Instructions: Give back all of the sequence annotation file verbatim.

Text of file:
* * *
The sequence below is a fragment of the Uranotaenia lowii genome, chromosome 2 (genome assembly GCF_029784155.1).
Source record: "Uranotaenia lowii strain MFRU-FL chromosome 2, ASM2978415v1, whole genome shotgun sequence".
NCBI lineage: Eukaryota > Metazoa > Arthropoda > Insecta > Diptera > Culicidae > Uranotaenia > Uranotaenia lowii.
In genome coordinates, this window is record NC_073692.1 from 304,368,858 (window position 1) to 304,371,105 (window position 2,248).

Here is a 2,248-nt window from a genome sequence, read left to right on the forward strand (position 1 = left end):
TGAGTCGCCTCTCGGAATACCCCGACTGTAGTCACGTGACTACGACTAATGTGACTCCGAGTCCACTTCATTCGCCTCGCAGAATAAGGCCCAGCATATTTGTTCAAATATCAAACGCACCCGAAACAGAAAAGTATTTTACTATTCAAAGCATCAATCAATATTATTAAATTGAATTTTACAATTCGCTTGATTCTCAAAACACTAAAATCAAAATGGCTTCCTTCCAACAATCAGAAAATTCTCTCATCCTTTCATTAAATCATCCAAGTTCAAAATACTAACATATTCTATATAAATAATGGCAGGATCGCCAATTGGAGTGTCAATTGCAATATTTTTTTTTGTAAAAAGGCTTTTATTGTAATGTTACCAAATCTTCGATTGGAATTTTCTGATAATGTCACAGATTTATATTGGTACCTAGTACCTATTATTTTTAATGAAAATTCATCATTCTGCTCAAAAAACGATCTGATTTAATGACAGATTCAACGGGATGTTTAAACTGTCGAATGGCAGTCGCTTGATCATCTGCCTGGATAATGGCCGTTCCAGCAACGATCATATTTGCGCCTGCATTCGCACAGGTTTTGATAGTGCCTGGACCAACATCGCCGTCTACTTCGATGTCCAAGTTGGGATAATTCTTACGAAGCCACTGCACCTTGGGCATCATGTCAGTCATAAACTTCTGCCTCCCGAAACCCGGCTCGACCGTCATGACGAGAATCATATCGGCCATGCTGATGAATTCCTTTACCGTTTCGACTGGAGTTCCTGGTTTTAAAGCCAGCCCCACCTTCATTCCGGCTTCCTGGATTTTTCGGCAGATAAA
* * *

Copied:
The sequence below is a fragment of the Uranotaenia lowii genome, chromosome 2 (genome assembly GCF_029784155.1).
Source record: "Uranotaenia lowii strain MFRU-FL chromosome 2, ASM2978415v1, whole genome shotgun sequence".
NCBI lineage: Eukaryota > Metazoa > Arthropoda > Insecta > Diptera > Culicidae > Uranotaenia > Uranotaenia lowii.
In genome coordinates, this window is record NC_073692.1 from 304,368,858 (window position 1) to 304,371,105 (window position 2,248).

Here is a 2,248-nt window from a genome sequence, read left to right on the forward strand (position 1 = left end):
TGAGTCGCCTCTCGGAATACCCCGACTGTAGTCACGTGACTACGACTAATGTGACTCCGAGTCCACTTCATTCGCCTCGCAGAATAAGGCCCAGCATATTTGTTCAAATATCAAACGCACCCGAAACAGAAAAGTATTTTACTATTCAAAGCATCAATCAATATTATTAAATTGAATTTTACAATTCGCTTGATTCTCAAAACACTAAAATCAAAATGGCTTCCTTCCAACAATCAGAAAATTCTCTCATCCTTTCATTAAATCATCCAAGTTCAAAATACTAACATATTCTATATAAATAATGGCAGGATCGCCAATTGGAGTGTCAATTGCAATATTTTTTTTTGTAAAAAGGCTTTTATTGTAATGTTACCAAATCTTCGATTGGAATTTTCTGATAATGTCACAGATTTATATTGGTACCTAGTACCTATTATTTTTAATGAAAATTCATCATTCTGCTCAAAAAACGATCTGATTTAATGACAGATTCAACGGGATGTTTAAACTGTCGAATGGCAGTCGCTTGATCATCTGCCTGGATAATGGCCGTTCCAGCAACGATCATATTTGCGCCTGCATTCGCACAGGTTTTGATAGTGCCTGGACCAACATCGCCGTCTACTTCGATGTCCAAGTTGGGATAATTCTTACGAAGCCACTGCACCTTGGGCATCATGTCAGTCATAAACTTCTGCCTCCCGAAACCCGGCTCGACCGTCATGACGAGAATCATATCGGCCATGCTGATGAATTCCTTTACCGTTTCGACTGGAGTTCCTGGTTTTAAAGCCAGCCCCACCTTCATTCCGGCTTCCTGGATTTTTCGGCAGATAAA